The 2013-2015 budget (AB40) Governor Walker submitted to the State Assembly yesterday proposes to increase the biennial transportation budget from $5.7 billion to $6.4 billion. Hold on though, even though the pie just got a lot bigger, the slice for people who ride bikes is significantly smaller. I have consolidated the many line items that make up each program into the simple table below. I also added the total amount of money that the federal transportation budget makes available to Wisconsin.
You can see that the federal transportation budget has made a little more than $89 million available to Wisconsin in funding categories that can be used to pay for bicycle facilities. You can also see that the governor’s budget only proposes to spend about $51 million (compared to nearly $70 million in the last budget). So where is the remaining $38 million going? The federal transportation budget allows states to shift 50% of the Transportation Alternatives funds to highway projects. While you can’t exactly trace the dollars, I’m sure we are not giving that money back to the feds.
Another big problem in the budget is the language that allows WisDOT to take back money for Transportation Alternatives Program projects if the municipalities don’t spend the money within four years. That same rule is not in place for road project funds. While everyone wants to get projects done quickly, the red tape of very confusing and sometimes contradictory WisDOT forms along with the new delays caused by the Master Consultant project review process often means it takes longer than four years to get a project going. I could give you countless “Parks and Rec” kind of examples of things that slow project approval down.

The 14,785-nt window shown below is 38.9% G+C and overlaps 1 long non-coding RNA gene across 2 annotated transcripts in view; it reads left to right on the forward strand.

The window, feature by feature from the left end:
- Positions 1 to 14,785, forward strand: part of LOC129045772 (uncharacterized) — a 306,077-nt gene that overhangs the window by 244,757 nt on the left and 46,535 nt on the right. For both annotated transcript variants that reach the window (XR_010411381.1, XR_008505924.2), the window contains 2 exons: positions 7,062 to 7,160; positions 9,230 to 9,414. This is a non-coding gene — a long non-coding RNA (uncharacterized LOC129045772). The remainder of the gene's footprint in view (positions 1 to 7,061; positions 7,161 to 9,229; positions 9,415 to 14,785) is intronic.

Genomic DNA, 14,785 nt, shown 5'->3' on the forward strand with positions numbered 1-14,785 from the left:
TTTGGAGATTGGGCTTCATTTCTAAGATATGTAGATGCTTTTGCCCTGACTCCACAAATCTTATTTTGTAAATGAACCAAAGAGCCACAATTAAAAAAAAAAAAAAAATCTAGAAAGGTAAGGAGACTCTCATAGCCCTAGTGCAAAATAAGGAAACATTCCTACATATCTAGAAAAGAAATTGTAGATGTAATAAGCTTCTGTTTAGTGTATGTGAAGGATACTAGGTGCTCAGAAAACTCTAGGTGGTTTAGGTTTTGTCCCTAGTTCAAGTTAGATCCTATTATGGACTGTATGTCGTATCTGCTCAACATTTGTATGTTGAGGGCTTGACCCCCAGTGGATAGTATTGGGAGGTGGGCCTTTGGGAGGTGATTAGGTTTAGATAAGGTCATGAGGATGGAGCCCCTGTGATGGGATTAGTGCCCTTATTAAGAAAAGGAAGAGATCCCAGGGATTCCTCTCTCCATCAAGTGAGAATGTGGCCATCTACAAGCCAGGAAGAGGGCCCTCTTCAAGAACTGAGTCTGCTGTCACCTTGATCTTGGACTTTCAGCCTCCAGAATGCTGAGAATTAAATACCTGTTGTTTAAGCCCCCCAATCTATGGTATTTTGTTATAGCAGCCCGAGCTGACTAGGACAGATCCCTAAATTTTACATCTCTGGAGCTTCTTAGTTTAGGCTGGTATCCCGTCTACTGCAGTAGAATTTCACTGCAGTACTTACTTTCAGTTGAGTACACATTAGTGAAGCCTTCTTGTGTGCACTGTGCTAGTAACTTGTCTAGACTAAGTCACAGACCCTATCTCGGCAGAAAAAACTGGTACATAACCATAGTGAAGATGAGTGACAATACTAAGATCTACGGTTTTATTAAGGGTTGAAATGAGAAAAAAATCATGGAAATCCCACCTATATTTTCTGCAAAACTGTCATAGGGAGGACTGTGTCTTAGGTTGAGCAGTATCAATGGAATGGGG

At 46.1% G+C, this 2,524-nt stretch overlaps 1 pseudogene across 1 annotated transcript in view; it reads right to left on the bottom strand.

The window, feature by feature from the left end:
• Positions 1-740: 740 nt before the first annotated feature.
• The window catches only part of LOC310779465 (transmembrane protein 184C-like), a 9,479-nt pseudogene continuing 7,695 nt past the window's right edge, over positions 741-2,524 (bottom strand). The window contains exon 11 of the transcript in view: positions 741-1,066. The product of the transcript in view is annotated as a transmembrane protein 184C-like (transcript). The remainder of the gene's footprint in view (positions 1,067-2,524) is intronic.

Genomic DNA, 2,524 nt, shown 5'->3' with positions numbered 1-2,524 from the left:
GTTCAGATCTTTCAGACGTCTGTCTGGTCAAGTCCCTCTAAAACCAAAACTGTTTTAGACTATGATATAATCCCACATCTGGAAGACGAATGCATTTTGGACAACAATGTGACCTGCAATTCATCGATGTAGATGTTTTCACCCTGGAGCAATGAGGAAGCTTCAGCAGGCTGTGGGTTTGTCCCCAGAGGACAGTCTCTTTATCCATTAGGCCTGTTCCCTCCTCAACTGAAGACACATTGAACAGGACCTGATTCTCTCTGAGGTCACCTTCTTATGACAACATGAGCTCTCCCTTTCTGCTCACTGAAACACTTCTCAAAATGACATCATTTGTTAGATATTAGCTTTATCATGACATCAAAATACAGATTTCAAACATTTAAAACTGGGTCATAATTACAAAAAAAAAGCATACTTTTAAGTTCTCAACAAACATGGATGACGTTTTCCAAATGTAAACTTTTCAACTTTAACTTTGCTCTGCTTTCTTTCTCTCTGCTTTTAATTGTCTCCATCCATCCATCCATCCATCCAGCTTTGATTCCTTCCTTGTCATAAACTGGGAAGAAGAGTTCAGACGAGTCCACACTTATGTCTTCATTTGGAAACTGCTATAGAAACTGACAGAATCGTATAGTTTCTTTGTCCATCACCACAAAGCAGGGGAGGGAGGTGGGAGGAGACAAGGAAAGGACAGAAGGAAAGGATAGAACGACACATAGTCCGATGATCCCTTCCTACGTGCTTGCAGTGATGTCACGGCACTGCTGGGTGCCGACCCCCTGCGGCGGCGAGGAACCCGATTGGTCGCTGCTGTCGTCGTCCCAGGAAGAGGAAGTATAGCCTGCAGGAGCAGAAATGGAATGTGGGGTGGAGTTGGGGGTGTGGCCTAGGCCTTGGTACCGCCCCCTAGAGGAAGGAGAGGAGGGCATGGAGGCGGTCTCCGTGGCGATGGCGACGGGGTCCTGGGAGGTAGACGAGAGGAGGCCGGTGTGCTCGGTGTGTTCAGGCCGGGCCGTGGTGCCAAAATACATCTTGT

If you are a bike person, someone who cares about transit and walking, or even if you are a strict user-pay user-benefit fiscal conservative, there is a lot not to like in this transportation budget: from increased borrowing, transfers from the general fund, transit fund transfers to the general fund, and selling power plants to pay down transportation, etc.
But the bottom line to bike folks is that even though there is a lot more money in the proposed two-year state transportation budget, this budget not only shorts us the money the feds are offering, it allocate even less money than was in the last state budget. That is quite a double whammy.
If you care about this, it is extremely important to remember that the state legislature still has until some time around July to modify and approve the budget. That gives advocates, business leaders and civic leader who care about our treasured bicycle assets time to talk to their elected representatives in the Senate and Assembly to convince them to restore the full funding for programs that fund bicycle projects.
The easiest way to effect change is to call, email or meet with the people who represent you in the State Capitol and tell them that you would like them to spend every one of the comparatively few dollars the feds give Wisconsin for bike projects on bike projects. It is also critically important that people who care about funding for bicycle projects come to the Bike Fed’s Lobby Day, April 9th. We do a lot of the work for you by setting up meetings for constituents in each district. We also give you clear, detailed information so you can make an intelligent ask.
In the mean time, we are working to set up a meeting with the Governor and key legislative leaders to explain all the good that bicycling does for Wisconsin. From the nearly $2 billion economic impact to the quality of life benefits that make our state a great place to live and an attractive place to do business, few things have as high a return on investment as bicycling.
So please, contact your elected state officials and tell them you bike and you vote, and stay tuned here for updates.